It’s the taking part

According to the organisers, encouraging participation in sport is one of the main benefits of the London 2012 Olympics. Mark Perryman examines the evidence

June 4, 2012
5 min read

The Olympic motto, ‘The most important thing is not winning but taking part,’ represents some of the finest ideals not only of Olympism but of any sporting event aspiring to be democratic, participative and accessible. After this weekend’s Jubilee hoopla fades away, the coming summer of sport – Euro 2012, a serious British challenger to win the Tour de France, Wimbledon fortnight, overseas rugby tours to the southern hemisphere, a domestic test match series and the first, and last, home Olympics for most of our lifetimes – will no doubt test such sentiments to the full. A nation that invented many of the world’s team sports has, perhaps forgivably, some difficulty in coping with repeated defeats by the nations to which it exported them. Add in a lengthy martial and imperial tradition, and CLR James’ famous maxim, ‘What do they know of cricket who only cricket know,’ can be seen as essential to understanding why the British are not the world’s best losers.

Now well into its second week the Olympic Torch Relay would seem, at first sight, to represent all that is good about sport. Crisscrossing the country, coming soon to a city, town, or village near you, it appears to epitomize what ‘taking part’ should be all about. But looked at more closely, it reveals the flimsy populism and chronic lack of ambition that London 2012 has come to symbolise. The Relay has undoubtedly proved popular; any event with this scale of media coverage was likely to attract large, inquisitive crowds. And the passion of those turning up is evidently genuine. But how is that energy connected to participation in the Games beyond waving a flag, cheering from the kerbside, and providing a backdrop to the celebrity torchbearers and sponsors’ branding? What opportunities does the Relay really present for taking part?

A Torch Relay for all would have made popular participation its organising principle. For each 10k leg, the roads and pathways could have been closed for the torchbearer to be followed by fun runners and active walkers, in the style of the London Marathon or Great North Run. This could have been the biggest venture ever in participative sport. But such opportunities have been spurned because they might detract from the all-important messages of sponsors. Villages, towns, localities within a city, each could have been given their stretch of the route for thousands to run or walk along. Other legs could have been given over to cyclists, canoeists, ramblers and fell-runners, sailors and any other mode of human powered, or human steered transport. And why, on most nights, does the Relay stop with the Olympic flame transferred from the evening’s finishing point to tomorrow’s starting line by car? What an experience it would be for club runners and cyclists to venture through the night, taking the torch to every part of the land. In this way many more than the limited numbers now talking part could have been involved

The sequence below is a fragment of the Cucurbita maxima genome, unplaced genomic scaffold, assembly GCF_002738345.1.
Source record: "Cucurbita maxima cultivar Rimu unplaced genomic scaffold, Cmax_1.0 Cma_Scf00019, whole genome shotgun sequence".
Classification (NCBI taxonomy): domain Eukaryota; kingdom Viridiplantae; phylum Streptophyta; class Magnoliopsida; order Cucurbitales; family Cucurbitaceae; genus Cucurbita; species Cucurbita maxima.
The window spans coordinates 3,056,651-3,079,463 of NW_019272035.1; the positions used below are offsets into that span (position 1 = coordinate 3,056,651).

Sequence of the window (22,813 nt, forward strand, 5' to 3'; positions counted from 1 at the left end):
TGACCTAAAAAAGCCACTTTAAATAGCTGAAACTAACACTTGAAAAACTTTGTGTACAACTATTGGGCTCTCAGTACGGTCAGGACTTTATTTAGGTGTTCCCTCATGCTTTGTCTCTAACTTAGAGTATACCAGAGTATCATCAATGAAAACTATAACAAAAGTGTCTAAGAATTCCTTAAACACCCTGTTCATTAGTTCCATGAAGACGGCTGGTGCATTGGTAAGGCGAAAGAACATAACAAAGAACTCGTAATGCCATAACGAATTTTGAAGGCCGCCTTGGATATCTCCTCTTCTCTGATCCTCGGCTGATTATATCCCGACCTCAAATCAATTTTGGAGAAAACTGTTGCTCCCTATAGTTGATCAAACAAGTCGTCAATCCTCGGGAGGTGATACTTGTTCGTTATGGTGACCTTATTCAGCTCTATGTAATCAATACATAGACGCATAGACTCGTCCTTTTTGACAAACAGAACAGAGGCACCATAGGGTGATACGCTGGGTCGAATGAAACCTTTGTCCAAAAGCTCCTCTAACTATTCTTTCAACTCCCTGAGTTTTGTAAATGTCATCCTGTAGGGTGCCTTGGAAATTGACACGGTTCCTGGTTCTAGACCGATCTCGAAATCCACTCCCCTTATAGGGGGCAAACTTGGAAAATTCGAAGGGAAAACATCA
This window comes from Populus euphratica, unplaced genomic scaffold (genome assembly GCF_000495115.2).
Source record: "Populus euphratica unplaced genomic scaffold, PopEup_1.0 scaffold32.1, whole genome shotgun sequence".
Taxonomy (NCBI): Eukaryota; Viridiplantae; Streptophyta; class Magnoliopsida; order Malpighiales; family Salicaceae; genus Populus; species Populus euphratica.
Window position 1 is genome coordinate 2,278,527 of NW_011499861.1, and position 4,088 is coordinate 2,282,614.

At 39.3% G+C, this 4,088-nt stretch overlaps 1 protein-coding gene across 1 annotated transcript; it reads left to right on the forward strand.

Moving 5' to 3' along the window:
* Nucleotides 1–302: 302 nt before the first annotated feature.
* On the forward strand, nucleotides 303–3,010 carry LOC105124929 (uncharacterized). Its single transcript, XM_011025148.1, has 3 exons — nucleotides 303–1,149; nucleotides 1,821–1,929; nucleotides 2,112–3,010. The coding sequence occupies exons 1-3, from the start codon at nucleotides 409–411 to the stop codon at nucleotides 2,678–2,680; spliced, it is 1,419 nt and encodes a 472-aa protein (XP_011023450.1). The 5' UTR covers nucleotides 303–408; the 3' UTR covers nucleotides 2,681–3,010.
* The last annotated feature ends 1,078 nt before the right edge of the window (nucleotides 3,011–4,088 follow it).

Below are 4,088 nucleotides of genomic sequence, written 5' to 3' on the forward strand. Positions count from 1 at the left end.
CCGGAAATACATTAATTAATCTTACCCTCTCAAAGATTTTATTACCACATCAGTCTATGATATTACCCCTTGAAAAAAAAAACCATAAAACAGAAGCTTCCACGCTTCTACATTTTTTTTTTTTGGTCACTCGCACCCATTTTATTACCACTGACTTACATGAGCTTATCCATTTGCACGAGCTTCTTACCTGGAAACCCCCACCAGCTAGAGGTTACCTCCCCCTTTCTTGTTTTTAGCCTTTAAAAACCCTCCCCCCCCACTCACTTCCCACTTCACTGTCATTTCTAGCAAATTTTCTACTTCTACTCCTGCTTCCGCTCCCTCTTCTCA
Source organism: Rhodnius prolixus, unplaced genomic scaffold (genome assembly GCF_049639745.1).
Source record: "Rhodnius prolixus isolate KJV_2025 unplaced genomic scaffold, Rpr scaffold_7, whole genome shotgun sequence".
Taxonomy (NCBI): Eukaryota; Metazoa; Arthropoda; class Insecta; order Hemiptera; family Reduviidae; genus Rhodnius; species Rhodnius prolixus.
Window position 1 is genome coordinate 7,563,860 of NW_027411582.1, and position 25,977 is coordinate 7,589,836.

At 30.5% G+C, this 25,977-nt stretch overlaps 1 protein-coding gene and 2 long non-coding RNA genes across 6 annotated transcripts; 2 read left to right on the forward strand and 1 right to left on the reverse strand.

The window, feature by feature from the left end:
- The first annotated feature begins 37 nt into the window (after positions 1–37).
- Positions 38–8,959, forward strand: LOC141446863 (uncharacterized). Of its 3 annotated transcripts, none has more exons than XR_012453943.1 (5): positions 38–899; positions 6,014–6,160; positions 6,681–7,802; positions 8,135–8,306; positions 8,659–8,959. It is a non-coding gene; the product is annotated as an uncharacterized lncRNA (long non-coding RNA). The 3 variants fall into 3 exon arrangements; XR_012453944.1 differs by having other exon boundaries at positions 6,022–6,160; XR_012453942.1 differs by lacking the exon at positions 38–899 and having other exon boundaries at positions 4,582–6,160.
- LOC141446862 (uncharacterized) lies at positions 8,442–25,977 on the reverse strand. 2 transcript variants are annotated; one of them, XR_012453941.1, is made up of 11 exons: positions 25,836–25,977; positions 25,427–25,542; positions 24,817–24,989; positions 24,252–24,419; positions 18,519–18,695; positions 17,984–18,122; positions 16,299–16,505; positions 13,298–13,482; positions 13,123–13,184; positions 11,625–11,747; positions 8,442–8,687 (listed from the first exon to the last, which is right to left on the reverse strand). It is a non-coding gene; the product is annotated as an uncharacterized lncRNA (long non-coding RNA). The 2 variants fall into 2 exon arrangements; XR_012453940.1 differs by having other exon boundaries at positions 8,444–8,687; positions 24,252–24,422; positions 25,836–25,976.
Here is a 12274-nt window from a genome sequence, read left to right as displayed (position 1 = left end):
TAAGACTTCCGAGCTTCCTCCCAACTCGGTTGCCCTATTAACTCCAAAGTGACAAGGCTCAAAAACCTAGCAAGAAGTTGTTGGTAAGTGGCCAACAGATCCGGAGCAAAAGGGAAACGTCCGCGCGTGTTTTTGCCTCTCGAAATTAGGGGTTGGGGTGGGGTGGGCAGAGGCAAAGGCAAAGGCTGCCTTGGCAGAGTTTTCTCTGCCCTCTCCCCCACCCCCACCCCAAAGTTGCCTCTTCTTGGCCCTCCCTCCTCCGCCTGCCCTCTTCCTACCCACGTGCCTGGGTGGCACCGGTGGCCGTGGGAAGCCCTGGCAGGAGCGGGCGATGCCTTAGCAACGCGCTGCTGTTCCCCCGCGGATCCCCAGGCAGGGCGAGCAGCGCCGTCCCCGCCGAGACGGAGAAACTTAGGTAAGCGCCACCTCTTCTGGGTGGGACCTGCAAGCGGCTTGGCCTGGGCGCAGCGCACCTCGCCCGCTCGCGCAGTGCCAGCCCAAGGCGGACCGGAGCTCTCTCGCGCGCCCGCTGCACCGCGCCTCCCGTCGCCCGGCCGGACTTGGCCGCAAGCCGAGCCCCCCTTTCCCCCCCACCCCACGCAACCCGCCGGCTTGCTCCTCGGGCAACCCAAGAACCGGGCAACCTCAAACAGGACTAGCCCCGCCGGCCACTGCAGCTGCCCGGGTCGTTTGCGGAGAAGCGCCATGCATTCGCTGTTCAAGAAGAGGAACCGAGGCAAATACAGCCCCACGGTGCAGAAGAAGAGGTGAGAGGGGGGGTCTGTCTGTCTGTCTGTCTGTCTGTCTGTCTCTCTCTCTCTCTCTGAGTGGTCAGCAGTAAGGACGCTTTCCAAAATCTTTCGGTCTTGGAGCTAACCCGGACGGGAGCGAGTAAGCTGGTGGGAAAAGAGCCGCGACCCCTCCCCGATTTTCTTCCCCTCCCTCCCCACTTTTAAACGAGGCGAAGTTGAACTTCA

But even with these changes the Relay would still leave most parts of the country with only a fleeting glimpse of the Torch as their solitary direct experience of the Olympics. This reality has been dutifully accepted as fact by almost every media cheerleader for London 2012. It is as if the removal of all critical faculties is a condition of highly-valued journalistic accreditation. An Olympic programme which included a multi-stage cycling Tour of Britain could have covered all parts of the country, and perhaps neighbouring nations too, as a thrilling contest throughout the duration of the Games. And why not hold a Round Britain yacht race visiting the ports of coastal Britain? Add a half marathon and a 10k road race to the running events, a canoe marathon and a multi-stage mountain bike race, and you begin to build a genuinely participatory Olympics, free-to-watch, decentralized, and with routes that are capable of accommodating enormous crowds from the sidelines. In this way we can begin to re-imagine what the Olympics might look like.

Such changes, which would accommodate the widespread appetite of millions who want to take part, will not be easily achieved inside the existing framework of the Games’ organization. Sport, as CLR James also insists, is socially constructed. The late twentieth century popularity of sport as a TV spectacle , fashion statement ,and branding target for sponsor has been accompanied by a headlong decline in participation in organised sporting activity. Those sports that have enjoyed growth have largely been individual ones, a source of recreation rather than competition. The irony of the Olympics is that its current ethos, with an emphasis on the enormous gap between professional top-flight athletes and everyone else, sharply limits the possibility of popular participation. The challenge is to come up with a Games that breaks with this tradition to create a People’s Games in which all can take part.

Mark Perryman is the author of the forthcoming book Why The Olympics Aren’t Good For Us, And How They Can Be, available at a 15% pre-publication discount from www.orbooks.com/catalog/olympics/


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